Red Hook responded to the outcry today in a post acknowledging that players have been angry with the changes. Their answer? Allowing players the option to turn off the controversial mechanics.

"While many of you have enjoyed these new features, it's very clear that many others do not. In some cases, you feel that it has fundamentally altered your personal experience with the game–turning it from something you loved into something you don't," wrote Red Hook's Sean Green in the blog post. "The feedback has been clear that sometimes this comes down to a single feature even. Simply put: that's a huge bummer for all of us."

"We believe that corpses and heart attacks are important mechanics for the game, not only for the reasons initially discussed in the Corpse & Hound design notes but reinforced by our observations since," Green added. "However, today we are introducing a set of gameplay options (accessed via the normal Options menu) which allows you to turn them off. Just as we were willing to experiment by adding these features, we are willing to experiment with ways to allow you to shape the DD experience a bit to your liking."

"Our official vision of the game leaves these two features 'on' by default."

- Red Hook's Sean Green

In the post, Red Hook stresses that corpses and heart attacks are their full vision for Darkest Dungeon. The developer absolutely believes in those ideas, but it's shifting to keep its community happy. Red Hook is changing because it has the ability to make a dissatisfied part of its community happy.

"For clarity, our official vision of the game leaves these two features 'on' by default," Green explained. "This does not mean the features are the best they can be yet, but we feel they are important in context of the broader experience. Those of you who would like to enjoy the game without corpses and heart attacks now have the option to. In addition, we'll be collecting metrics on their use so we have a better understanding of the entire community.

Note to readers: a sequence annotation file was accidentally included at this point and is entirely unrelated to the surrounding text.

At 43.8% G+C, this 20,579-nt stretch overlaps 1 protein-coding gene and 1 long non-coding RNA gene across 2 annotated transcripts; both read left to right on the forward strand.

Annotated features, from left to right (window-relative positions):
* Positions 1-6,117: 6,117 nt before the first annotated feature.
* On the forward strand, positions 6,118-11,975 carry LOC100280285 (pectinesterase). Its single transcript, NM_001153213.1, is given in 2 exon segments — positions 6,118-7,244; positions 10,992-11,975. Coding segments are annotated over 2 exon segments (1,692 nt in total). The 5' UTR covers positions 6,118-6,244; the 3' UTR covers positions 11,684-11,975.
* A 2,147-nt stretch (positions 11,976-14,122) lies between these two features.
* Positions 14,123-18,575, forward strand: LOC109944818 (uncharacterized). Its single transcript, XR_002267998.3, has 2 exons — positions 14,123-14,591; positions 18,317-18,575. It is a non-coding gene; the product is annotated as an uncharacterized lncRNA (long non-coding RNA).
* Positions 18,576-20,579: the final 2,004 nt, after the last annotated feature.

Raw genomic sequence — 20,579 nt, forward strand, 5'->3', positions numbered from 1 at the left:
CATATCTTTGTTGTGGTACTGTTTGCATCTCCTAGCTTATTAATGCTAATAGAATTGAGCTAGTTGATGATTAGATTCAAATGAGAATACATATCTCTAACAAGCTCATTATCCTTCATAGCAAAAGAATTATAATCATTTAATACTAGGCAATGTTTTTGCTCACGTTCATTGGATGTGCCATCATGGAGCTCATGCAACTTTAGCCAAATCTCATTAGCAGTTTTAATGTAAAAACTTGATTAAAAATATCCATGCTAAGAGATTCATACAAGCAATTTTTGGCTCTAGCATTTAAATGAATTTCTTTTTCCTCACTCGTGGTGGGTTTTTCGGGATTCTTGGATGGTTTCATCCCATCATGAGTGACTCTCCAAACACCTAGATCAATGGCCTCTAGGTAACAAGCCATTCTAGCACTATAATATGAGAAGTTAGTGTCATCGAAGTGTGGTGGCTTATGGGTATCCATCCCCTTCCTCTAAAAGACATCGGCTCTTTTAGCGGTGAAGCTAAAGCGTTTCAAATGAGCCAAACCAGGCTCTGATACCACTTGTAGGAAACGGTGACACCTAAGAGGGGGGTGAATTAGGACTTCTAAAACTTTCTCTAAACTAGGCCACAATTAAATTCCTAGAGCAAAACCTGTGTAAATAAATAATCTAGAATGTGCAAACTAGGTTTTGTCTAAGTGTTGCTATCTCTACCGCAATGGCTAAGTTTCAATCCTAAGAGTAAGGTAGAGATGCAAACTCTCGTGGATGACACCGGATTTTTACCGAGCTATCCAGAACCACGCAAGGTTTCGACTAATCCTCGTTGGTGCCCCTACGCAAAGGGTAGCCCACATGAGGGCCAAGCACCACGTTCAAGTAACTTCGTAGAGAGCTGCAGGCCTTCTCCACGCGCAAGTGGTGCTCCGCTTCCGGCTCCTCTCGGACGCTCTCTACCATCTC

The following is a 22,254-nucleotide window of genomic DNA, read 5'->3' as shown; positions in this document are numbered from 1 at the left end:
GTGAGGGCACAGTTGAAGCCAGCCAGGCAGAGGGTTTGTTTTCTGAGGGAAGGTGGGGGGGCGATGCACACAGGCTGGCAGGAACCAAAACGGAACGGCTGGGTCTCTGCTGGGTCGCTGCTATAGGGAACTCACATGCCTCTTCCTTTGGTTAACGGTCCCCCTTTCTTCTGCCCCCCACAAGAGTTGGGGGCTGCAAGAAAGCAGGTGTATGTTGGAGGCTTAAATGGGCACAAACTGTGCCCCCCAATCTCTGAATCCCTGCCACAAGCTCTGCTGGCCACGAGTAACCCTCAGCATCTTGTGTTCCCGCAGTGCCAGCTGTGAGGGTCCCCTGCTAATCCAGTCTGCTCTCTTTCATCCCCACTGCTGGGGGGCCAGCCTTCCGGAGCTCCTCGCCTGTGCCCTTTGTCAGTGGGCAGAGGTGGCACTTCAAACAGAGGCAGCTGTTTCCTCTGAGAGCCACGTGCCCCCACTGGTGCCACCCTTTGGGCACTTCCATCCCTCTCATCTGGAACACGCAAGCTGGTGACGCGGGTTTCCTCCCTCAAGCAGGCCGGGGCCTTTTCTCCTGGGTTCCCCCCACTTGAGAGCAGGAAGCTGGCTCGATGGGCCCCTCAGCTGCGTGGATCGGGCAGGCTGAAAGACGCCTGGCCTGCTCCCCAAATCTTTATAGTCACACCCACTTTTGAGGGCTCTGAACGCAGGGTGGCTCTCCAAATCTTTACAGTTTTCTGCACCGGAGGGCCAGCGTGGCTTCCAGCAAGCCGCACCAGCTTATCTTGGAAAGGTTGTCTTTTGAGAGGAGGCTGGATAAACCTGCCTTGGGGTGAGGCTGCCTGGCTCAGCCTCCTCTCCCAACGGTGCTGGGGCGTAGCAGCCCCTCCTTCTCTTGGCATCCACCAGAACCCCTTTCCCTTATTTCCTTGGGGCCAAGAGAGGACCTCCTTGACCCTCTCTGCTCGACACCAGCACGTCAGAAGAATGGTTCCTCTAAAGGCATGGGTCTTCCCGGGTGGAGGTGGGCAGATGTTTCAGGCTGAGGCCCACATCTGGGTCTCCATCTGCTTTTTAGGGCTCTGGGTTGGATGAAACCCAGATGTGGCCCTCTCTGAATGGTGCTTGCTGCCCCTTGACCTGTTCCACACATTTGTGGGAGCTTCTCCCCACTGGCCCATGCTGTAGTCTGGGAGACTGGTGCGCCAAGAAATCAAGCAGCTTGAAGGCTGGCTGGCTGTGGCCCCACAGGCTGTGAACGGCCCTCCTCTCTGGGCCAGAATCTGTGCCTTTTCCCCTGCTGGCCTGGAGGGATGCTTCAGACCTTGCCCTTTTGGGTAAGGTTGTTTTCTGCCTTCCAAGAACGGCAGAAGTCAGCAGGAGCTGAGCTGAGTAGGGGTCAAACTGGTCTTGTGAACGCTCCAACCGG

"We are going to continue to pursue our vision for the game–after all, that's why we are all here in the first place. But if we can do better at providing ways for different people to enjoy the game in a way that suits them, we'll be on the lookout for how to do it without compromising what the game is all about."

Some would say that Red Hook should've stuck to its guns, instead of listening to the whiners. Those folks would argue that those who are vocally dissastified with the current state of Darkest Dungeon are infringing on the developer's creative freedom. They not.

The truth is "creative freedom" is brought up when a fan likes what a developer has created and is used as a way to shut up people who disagree with them.

Game development - if you want to do it as a career - requires not only making what you want to play, but also compromising with a number of different forces. That can be members on your team, publishers, time, finances, and even the community. Unless you're working on a very small team of one or two people, your final vision is a series of choices and compromises made to create not only the best art you can make, but also the best product.